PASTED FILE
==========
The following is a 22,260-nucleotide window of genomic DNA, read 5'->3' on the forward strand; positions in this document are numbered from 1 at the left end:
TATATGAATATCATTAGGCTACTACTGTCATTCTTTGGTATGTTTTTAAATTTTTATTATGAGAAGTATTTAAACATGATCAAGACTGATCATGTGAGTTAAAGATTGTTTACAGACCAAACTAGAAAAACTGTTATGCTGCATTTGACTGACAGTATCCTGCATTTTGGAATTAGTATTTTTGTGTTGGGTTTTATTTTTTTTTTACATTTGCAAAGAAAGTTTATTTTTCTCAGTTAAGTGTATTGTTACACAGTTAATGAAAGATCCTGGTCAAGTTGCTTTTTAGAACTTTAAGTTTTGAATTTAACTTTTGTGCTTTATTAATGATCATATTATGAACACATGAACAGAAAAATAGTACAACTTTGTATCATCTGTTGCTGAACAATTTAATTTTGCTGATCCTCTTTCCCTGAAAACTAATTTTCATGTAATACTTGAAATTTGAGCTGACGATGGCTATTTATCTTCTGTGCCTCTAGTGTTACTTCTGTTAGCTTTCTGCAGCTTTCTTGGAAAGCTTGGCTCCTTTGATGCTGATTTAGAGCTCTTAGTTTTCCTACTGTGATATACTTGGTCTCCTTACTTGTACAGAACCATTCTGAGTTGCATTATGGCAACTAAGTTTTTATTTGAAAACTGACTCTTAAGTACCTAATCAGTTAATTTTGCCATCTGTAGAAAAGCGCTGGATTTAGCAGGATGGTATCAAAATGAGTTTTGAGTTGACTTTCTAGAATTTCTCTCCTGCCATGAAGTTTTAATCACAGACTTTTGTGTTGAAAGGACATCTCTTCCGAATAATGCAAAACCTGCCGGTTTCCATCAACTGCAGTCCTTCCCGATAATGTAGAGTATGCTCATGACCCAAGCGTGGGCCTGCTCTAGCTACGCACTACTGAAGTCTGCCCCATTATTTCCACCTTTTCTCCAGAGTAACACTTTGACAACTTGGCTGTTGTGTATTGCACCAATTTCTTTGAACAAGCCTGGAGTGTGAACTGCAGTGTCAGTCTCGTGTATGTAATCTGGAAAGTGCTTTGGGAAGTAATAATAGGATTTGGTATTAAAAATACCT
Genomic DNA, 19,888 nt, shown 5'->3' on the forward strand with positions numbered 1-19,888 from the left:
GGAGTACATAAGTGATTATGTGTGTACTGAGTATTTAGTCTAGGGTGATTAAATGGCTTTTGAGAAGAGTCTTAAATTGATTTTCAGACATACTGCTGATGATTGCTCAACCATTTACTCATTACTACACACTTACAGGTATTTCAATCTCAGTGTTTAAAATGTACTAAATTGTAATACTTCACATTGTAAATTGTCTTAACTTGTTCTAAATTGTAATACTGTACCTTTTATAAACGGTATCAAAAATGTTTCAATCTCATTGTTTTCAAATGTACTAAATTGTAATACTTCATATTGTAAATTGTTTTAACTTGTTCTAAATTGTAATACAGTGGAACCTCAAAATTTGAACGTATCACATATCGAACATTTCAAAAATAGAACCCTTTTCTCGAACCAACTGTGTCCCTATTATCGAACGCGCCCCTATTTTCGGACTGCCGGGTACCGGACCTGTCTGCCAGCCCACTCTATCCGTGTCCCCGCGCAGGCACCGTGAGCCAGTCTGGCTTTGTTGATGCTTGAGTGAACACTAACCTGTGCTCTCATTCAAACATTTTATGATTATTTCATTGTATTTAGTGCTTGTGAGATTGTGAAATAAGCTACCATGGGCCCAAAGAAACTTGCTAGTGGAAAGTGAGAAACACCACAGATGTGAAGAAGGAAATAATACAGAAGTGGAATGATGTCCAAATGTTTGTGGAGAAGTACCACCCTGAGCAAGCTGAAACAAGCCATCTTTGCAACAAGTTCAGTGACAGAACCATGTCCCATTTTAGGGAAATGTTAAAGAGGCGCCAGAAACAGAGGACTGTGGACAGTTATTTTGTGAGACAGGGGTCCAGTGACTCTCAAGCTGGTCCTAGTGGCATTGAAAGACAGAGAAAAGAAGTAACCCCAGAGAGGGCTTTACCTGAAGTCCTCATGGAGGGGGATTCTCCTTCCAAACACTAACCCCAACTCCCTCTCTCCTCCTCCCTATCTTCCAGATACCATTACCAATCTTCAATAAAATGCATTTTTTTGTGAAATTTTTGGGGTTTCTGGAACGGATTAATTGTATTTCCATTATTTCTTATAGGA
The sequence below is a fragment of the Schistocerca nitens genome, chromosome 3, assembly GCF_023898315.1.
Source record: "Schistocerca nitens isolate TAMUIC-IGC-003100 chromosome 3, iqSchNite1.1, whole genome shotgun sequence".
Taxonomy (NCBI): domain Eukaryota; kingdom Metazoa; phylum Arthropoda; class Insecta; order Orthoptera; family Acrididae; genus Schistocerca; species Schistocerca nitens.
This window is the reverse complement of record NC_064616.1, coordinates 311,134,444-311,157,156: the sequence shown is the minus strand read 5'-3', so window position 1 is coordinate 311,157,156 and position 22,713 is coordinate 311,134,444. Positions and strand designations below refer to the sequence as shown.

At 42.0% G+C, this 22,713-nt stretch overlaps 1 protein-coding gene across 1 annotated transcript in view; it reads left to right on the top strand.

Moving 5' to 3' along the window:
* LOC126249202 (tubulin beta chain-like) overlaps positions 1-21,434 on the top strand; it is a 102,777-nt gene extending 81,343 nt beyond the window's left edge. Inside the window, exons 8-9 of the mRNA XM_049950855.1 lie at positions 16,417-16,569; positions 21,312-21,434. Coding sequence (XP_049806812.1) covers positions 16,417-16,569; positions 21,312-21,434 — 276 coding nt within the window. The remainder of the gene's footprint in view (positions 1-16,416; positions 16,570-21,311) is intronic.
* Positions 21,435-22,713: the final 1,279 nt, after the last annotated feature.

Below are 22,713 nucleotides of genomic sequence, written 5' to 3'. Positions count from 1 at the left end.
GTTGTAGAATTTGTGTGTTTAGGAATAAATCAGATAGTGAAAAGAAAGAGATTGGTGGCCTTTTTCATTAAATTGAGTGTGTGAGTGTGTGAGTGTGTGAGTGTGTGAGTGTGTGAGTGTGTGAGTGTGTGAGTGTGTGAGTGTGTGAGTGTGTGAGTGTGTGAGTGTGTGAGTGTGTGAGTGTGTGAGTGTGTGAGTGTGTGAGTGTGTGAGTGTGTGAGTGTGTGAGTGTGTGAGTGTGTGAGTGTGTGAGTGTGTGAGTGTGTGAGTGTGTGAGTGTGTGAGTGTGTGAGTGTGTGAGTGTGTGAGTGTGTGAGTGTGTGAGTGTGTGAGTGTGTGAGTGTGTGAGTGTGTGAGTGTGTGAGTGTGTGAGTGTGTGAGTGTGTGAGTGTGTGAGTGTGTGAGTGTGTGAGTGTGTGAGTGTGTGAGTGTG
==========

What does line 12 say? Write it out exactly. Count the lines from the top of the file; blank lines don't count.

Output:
* Positions 21,435-22,713: the final 1,279 nt, after the last annotated feature.